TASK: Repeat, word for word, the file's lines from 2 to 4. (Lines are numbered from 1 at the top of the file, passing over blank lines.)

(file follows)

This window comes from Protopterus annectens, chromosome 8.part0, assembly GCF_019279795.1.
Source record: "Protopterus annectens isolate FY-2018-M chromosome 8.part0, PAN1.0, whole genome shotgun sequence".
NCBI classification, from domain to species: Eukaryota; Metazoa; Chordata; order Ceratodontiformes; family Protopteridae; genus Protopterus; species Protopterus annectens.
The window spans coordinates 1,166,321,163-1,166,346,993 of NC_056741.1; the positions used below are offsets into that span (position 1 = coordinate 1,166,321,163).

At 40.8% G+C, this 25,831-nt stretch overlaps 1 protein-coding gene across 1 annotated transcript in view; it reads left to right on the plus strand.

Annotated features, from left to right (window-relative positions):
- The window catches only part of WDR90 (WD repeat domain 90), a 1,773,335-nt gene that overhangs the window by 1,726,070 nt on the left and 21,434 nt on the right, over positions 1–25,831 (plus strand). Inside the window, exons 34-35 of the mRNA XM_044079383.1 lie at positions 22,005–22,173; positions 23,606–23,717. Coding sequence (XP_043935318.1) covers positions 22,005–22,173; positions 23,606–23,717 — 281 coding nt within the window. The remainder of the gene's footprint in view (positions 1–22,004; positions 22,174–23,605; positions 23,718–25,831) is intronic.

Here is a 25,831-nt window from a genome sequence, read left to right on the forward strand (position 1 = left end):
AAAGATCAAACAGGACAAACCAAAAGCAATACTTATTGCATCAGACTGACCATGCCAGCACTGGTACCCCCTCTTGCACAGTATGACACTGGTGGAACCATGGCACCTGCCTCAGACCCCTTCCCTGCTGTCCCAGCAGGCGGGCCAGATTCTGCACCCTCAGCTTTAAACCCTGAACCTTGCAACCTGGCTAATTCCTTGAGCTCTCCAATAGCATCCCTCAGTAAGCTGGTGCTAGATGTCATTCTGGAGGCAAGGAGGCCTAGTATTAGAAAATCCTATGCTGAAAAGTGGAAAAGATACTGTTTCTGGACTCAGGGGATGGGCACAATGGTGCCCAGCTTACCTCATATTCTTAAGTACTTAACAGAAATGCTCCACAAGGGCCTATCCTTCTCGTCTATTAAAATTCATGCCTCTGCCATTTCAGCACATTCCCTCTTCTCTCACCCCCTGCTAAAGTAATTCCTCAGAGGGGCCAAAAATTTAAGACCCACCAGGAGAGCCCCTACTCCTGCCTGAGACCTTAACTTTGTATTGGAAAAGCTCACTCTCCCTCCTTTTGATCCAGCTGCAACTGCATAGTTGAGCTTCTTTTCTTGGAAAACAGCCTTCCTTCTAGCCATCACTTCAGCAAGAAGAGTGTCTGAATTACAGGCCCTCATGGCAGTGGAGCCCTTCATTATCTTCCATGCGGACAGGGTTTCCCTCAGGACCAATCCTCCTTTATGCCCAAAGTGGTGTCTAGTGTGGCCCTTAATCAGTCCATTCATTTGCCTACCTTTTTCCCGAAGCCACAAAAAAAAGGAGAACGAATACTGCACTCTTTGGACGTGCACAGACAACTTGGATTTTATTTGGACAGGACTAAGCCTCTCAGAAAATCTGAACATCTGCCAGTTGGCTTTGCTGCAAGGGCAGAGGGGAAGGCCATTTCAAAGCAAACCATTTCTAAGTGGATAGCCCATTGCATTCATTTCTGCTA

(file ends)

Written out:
Source record: "Protopterus annectens isolate FY-2018-M chromosome 8.part0, PAN1.0, whole genome shotgun sequence".
NCBI classification, from domain to species: Eukaryota; Metazoa; Chordata; order Ceratodontiformes; family Protopteridae; genus Protopterus; species Protopterus annectens.
The window spans coordinates 1,166,321,163-1,166,346,993 of NC_056741.1; the positions used below are offsets into that span (position 1 = coordinate 1,166,321,163).